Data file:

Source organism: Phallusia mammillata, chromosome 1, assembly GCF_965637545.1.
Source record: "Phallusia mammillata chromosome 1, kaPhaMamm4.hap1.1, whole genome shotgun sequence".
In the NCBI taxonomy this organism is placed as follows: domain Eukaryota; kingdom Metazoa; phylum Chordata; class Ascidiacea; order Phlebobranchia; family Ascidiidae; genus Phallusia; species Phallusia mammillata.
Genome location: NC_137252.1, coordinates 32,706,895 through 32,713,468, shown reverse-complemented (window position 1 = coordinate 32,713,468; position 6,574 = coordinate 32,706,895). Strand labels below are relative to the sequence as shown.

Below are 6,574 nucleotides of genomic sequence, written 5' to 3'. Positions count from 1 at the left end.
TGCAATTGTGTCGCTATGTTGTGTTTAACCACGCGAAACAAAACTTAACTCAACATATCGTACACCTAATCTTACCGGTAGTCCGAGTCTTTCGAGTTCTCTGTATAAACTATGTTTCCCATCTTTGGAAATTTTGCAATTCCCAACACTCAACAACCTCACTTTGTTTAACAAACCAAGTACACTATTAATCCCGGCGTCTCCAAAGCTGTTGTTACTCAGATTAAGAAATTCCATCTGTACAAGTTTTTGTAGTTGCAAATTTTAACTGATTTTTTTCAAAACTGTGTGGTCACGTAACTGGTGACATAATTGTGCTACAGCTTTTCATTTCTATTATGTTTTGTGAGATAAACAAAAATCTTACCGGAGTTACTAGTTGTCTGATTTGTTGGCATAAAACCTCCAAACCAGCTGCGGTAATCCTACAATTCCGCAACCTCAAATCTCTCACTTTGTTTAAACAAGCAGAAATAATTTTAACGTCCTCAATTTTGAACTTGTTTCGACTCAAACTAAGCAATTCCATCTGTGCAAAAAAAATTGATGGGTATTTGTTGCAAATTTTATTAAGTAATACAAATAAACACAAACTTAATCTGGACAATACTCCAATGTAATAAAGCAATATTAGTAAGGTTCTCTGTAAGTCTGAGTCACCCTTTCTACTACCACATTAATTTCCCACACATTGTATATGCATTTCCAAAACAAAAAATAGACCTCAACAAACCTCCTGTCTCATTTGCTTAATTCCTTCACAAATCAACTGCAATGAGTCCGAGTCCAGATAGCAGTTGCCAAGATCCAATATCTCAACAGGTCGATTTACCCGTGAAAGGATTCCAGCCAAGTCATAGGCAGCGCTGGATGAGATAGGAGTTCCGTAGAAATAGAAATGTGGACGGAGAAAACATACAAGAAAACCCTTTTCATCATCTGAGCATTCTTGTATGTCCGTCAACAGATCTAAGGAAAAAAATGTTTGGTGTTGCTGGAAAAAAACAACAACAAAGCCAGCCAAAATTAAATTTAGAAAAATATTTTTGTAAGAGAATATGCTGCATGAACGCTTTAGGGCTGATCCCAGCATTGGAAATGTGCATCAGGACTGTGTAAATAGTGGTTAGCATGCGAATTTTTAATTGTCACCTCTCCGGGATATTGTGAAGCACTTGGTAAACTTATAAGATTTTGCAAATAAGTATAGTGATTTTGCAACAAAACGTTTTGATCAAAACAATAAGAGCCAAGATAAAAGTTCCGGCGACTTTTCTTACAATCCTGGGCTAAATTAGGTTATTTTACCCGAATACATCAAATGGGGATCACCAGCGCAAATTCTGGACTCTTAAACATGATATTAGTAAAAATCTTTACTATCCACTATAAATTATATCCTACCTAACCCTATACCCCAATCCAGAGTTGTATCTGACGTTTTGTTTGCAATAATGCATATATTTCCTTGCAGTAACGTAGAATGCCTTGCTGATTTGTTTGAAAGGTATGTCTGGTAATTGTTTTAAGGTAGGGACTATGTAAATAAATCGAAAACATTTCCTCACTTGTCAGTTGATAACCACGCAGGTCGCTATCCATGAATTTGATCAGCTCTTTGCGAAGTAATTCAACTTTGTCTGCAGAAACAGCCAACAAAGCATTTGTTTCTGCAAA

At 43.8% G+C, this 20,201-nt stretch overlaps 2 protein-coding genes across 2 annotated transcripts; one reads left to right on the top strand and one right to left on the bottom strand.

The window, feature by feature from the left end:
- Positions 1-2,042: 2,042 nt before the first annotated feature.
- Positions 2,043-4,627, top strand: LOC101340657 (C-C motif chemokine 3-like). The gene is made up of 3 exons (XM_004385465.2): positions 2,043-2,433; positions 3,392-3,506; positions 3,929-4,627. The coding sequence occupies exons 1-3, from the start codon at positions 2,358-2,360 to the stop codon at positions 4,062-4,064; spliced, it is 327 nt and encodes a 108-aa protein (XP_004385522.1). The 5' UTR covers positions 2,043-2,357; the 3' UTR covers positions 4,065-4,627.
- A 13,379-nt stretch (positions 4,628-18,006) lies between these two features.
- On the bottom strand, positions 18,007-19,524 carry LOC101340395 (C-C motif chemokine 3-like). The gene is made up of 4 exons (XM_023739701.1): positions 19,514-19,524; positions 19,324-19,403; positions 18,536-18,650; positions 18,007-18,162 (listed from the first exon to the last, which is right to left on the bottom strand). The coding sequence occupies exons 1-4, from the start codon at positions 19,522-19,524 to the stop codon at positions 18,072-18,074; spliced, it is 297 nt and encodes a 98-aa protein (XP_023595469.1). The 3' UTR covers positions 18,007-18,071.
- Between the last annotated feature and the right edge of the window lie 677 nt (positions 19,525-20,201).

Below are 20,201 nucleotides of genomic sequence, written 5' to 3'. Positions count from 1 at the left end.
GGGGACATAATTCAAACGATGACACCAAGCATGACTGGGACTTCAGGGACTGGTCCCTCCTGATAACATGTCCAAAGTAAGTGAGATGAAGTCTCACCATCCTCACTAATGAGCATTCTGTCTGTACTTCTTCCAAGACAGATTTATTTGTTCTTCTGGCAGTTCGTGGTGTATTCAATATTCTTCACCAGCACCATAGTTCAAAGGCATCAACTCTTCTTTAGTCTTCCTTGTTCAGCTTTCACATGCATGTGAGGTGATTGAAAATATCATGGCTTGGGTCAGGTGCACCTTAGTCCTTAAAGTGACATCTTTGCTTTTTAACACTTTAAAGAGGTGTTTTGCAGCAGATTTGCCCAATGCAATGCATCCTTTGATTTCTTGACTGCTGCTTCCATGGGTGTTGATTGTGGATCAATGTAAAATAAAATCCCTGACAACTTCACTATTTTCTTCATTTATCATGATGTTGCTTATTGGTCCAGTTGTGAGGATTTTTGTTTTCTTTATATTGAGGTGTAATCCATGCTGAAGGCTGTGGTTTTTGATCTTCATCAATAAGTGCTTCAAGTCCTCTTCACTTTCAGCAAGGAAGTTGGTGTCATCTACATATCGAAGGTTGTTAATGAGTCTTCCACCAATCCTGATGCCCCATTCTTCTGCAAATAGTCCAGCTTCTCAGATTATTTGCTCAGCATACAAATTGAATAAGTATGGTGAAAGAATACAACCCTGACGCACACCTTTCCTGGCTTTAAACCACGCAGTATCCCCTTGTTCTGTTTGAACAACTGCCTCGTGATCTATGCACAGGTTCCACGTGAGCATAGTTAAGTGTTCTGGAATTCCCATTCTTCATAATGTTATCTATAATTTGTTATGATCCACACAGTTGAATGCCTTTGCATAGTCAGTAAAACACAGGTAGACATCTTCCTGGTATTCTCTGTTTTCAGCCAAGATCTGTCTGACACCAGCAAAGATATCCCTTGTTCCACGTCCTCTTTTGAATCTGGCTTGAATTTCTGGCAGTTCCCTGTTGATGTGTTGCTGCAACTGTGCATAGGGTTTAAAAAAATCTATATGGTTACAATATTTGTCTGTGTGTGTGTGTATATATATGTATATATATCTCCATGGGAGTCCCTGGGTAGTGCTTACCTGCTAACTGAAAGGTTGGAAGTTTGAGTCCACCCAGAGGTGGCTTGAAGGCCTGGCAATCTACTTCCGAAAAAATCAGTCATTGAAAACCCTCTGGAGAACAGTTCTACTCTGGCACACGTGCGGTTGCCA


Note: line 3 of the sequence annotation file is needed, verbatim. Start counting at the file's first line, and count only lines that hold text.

In the NCBI taxonomy this organism is placed as follows: domain Eukaryota; kingdom Metazoa; phylum Chordata; class Ascidiacea; order Phlebobranchia; family Ascidiidae; genus Phallusia; species Phallusia mammillata.